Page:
Description of Historic Place
The Canadian Pacific Railway (CPR) Station at Kenora is a one-and-a-half-storey, brick and stone railway station, built in 1899. It is centrally located in the city of Kenora. The formal recognition is confined to the railway station building itself.
The Canadian Pacific Railway (CPR) Station at Kenora is associated with the development of the tourist industry in the Lake of the Woods area. The promotion of Kenora as a tourist destination for Winnipeg residents and the growth of the railway divisional point contributed to the town’s rapid growth at the turn of the century.
The Kenora station is a good example of the Picturesque aesthetic applied to a railway station. Its rich and varied exterior, built of local materials, reflects the CPR’s desire to create a memorable depot for a tourism destination. Its interior plan is typical of railway stations built between 1890 and 1920.
The Kenora station retains its relationship with the tracks and with the detached one-and-a-half-storey Express Office and Lunch Room, built in 1921 of rough-cast brick with English Tudor detailing. The style, materials and functions of the two buildings are sympathetic, and together they provided a complete set of station facilities situated in an arc around the tracks. Other surviving aspects of the site include: terraced stone embankments from the former station gardens; a commemorative monument to a local CPR doctor; and the relationship of the site to the commercial and institutional districts to the south of the station. The station continues to form part of picturesque viewscapes, including: an oblique view to the entry from Matheson Street South; overlooking views from the bridge on Matheson Street North; and distant views from Railway Street. The Kenora station is regarded as one of the community’s most significant heritage buildings.
Sources: Heritage Character Statement, Canadian Pacific Railway Station, Kenora, Ontario, April 1992; Heritage Research Associates and Great Plains Research Consultants, Railway Station Report 073, Canadian Pacific Railway Station, Kenora, Ontario.
Character-defining elements of the Canadian Pacific Railway Station at Kenora include:
-its Picturesque design, evident in: its rich and varied exterior; its distinctive roofline; and the use of local materials
-its simple, rectangular plan below the eave line
-its complex, but symmetrical massing above the eave line, consisting of a central, one-and-a-half storey section with a steeply pitched hip roof; flanking one-storey sections with gablet roofs; protruding, two-storey, segmental bays on both track and town sides; and large, hipped-gable dormers flanking the bays on both elevations
-its varied roofline, consisting of: a slightly bellcast, hip roof on the one-and-a-half storey central section; a segmental dormer roof capping the projecting bay on the track side; a full, six-sided conical roof with a small, hooded dormer capping the projecting bay on the town side; hipped-gable dormers flanking the bays; a distinctive brick chimney with corbelled top and granite cap; and a broad, gablet roof covering the one-storey wings and extending to form a large, overhanging platform canopy on all four sides of the station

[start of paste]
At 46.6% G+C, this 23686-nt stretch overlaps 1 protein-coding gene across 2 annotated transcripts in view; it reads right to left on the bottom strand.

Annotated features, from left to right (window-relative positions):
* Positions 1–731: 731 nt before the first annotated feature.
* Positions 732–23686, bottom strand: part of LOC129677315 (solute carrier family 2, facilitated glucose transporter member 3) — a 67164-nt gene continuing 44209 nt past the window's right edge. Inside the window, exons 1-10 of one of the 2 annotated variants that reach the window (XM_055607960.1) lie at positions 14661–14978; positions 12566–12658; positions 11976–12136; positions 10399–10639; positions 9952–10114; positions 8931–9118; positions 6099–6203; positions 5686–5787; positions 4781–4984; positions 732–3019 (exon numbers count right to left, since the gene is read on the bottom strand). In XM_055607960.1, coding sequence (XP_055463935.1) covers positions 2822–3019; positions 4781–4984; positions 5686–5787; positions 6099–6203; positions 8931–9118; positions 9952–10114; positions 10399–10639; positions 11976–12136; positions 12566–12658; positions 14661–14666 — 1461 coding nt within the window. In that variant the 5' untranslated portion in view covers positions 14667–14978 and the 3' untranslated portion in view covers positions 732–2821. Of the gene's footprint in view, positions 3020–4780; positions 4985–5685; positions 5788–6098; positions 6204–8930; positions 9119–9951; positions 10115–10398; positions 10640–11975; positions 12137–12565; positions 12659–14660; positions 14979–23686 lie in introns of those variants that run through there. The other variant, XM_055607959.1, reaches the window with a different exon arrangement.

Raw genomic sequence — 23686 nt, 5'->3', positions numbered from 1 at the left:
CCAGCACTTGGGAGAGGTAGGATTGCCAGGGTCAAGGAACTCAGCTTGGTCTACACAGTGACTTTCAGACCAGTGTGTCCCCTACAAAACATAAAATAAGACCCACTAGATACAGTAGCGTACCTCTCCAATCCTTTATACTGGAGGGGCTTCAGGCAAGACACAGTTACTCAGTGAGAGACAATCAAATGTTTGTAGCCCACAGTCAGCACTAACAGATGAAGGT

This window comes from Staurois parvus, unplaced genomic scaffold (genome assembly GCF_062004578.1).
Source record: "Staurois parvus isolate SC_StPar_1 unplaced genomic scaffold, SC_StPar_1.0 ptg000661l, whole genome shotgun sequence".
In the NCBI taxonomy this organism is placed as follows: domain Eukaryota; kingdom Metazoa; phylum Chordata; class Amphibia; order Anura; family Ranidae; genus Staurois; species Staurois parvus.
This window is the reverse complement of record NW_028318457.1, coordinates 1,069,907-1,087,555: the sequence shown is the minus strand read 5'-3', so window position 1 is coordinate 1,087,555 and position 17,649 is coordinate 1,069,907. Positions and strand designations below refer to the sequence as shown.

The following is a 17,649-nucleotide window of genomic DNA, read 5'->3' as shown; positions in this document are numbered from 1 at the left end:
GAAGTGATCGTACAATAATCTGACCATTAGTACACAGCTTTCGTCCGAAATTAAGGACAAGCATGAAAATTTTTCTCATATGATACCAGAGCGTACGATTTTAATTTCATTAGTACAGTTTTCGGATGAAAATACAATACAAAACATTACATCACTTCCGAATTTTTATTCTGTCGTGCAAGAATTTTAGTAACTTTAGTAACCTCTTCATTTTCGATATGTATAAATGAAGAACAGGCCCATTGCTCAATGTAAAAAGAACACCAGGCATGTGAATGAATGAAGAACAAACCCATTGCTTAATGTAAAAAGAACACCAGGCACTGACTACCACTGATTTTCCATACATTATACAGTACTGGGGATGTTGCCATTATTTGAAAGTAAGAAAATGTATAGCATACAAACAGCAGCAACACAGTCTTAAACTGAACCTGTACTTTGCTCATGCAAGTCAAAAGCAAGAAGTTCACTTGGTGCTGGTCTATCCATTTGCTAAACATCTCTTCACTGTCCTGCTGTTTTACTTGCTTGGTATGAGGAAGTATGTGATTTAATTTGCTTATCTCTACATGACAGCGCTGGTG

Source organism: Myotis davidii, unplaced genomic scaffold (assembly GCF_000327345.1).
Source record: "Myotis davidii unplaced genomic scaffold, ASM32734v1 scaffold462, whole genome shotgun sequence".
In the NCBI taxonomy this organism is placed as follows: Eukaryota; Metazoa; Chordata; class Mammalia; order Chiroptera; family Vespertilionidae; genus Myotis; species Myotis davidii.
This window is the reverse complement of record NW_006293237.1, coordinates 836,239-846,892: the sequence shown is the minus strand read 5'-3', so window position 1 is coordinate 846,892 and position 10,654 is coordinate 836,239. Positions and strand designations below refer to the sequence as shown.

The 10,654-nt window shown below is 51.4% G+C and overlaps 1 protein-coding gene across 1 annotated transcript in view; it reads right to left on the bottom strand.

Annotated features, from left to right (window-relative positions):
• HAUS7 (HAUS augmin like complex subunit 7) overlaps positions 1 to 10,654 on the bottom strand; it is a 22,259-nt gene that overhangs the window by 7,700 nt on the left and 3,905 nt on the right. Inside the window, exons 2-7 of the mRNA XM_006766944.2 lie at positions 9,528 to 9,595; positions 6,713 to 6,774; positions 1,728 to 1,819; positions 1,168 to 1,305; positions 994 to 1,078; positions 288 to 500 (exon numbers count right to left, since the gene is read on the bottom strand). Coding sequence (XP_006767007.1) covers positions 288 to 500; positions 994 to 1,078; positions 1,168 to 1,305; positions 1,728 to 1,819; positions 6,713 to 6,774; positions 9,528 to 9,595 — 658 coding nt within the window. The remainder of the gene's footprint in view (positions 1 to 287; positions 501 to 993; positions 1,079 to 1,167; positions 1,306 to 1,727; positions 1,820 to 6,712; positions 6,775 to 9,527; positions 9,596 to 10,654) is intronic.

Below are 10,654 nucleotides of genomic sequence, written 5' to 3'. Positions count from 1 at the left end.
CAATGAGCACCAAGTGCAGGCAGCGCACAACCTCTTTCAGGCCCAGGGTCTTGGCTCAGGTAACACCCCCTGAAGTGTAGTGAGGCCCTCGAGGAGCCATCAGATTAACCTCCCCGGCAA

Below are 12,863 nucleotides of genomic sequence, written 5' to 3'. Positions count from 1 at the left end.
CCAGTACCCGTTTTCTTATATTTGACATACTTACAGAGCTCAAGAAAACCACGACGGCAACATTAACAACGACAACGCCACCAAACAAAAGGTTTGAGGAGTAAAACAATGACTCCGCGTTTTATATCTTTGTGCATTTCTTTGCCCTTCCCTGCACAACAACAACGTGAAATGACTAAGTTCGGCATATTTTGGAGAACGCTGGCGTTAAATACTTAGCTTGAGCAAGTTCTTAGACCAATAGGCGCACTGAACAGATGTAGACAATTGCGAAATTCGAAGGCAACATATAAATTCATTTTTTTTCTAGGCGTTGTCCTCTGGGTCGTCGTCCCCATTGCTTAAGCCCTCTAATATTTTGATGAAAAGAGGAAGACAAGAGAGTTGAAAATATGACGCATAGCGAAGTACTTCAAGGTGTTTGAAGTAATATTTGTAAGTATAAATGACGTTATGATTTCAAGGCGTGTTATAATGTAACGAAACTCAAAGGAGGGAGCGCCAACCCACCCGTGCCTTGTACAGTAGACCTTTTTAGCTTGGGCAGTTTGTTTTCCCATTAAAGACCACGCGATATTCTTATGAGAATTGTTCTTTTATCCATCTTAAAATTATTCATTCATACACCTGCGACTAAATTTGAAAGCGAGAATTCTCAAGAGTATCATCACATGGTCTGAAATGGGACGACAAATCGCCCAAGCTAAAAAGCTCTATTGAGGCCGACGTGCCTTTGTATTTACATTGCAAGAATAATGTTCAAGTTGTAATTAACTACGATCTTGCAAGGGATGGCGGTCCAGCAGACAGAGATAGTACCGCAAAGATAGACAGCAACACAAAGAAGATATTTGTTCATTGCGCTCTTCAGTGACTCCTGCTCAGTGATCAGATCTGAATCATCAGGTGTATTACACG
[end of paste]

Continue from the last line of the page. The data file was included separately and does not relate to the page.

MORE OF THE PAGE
-the wide, overhanging platform canopy, with: exposed rafter ends, and large, plain wooden brackets set in granite bases
-its use of decorative masonry, distinguished by a wide variety of detail treatments including: brick voussoir lintels with keystones over ground-floor windows and doors; granite lintels and continuous sills on the second storey; brick corbels supporting the second-storey sills; a granite date-stone panel below the second-storey windows on the front facade; and a base comprised of granite laid up in random sizes
-its use of local brick and stone, including smooth-faced brick in an orange-red colour, produced by Brinkman’s brickyard in Kenora; medium-grained, pale-pink and grey granite, quarried by the CPR near Ignace, just east of Kenora
-its slender, gracefully-arched door and window openings
-its fenestration, including: large, tripartite windows with arched heads in the waiting areas; high-level awning windows in the baggage rooms; and tall, single-hung windows in the bays
-a surviving original exterior door unit at the north-east corner of the building, consisting of: a broad, stained, oak door with a fully glazed upper half, and four blind panels below; a large, arched, transom window overhead; and an unpainted, wood, screen door
-surviving original transoms and wooden jams at the baggage room doors
-existing interior partitions which reflect the original ground floor plan, consisting of: a general waiting room; an office; a baggage room; and a central stair hall
-surviving original interior finishes in the baggage room and east wing, including: high, tongue-and-groove wainscoting; plaster finishes; intact sections of window and door architraves; and a granite, segmental arch separating the baggage room from the former express room
-surviving original interior finishes in the second-storey apartment, including: a staircase linking the first and second floors; plaster ceilings in the former dining room; sloped ceilings in the former bedroom; and fragments of the original, simply detailed baseboard.